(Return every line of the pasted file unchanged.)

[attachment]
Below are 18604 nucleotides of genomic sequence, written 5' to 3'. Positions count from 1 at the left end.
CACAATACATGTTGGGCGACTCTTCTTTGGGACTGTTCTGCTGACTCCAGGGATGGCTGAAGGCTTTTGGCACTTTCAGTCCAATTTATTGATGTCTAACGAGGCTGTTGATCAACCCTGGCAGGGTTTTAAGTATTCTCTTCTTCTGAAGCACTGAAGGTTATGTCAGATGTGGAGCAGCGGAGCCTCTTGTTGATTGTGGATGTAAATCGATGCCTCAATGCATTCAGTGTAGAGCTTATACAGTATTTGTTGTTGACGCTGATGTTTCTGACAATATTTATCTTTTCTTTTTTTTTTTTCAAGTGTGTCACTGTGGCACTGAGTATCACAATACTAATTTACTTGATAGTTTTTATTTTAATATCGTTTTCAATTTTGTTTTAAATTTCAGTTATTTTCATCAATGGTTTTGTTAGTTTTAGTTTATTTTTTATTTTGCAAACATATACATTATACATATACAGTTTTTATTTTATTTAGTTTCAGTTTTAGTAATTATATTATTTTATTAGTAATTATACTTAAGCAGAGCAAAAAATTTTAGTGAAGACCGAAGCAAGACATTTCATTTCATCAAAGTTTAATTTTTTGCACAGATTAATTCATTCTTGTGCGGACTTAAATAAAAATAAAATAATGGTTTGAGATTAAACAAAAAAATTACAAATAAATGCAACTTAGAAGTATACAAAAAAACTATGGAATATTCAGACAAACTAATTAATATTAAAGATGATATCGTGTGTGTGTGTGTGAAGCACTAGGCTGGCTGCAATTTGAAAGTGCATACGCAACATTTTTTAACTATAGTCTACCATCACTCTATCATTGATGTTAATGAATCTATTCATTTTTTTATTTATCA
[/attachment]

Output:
Below are 18604 nucleotides of genomic sequence, written 5' to 3'. Positions count from 1 at the left end.
CACAATACATGTTGGGCGACTCTTCTTTGGGACTGTTCTGCTGACTCCAGGGATGGCTGAAGGCTTTTGGCACTTTCAGTCCAATTTATTGATGTCTAACGAGGCTGTTGATCAACCCTGGCAGGGTTTTAAGTATTCTCTTCTTCTGAAGCACTGAAGGTTATGTCAGATGTGGAGCAGCGGAGCCTCTTGTTGATTGTGGATGTAAATCGATGCCTCAATGCATTCAGTGTAGAGCTTATACAGTATTTGTTGTTGACGCTGATGTTTCTGACAATATTTATCTTTTCTTTTTTTTTTTTCAAGTGTGTCACTGTGGCACTGAGTATCACAATACTAATTTACTTGATAGTTTTTATTTTAATATCGTTTTCAATTTTGTTTTAAATTTCAGTTATTTTCATCAATGGTTTTGTTAGTTTTAGTTTATTTTTTATTTTGCAAACATATACATTATACATATACAGTTTTTATTTTATTTAGTTTCAGTTTTAGTAATTATATTATTTTATTAGTAATTATACTTAAGCAGAGCAAAAAATTTTAGTGAAGACCGAAGCAAGACATTTCATTTCATCAAAGTTTAATTTTTTGCACAGATTAATTCATTCTTGTGCGGACTTAAATAAAAATAAAATAATGGTTTGAGATTAAACAAAAAAATTACAAATAAATGCAACTTAGAAGTATACAAAAAAACTATGGAATATTCAGACAAACTAATTAATATTAAAGATGATATCGTGTGTGTGTGTGTGAAGCACTAGGCTGGCTGCAATTTGAAAGTGCATACGCAACATTTTTTAACTATAGTCTACCATCACTCTATCATTGATGTTAATGAATCTATTCATTTTTTTATTTATCA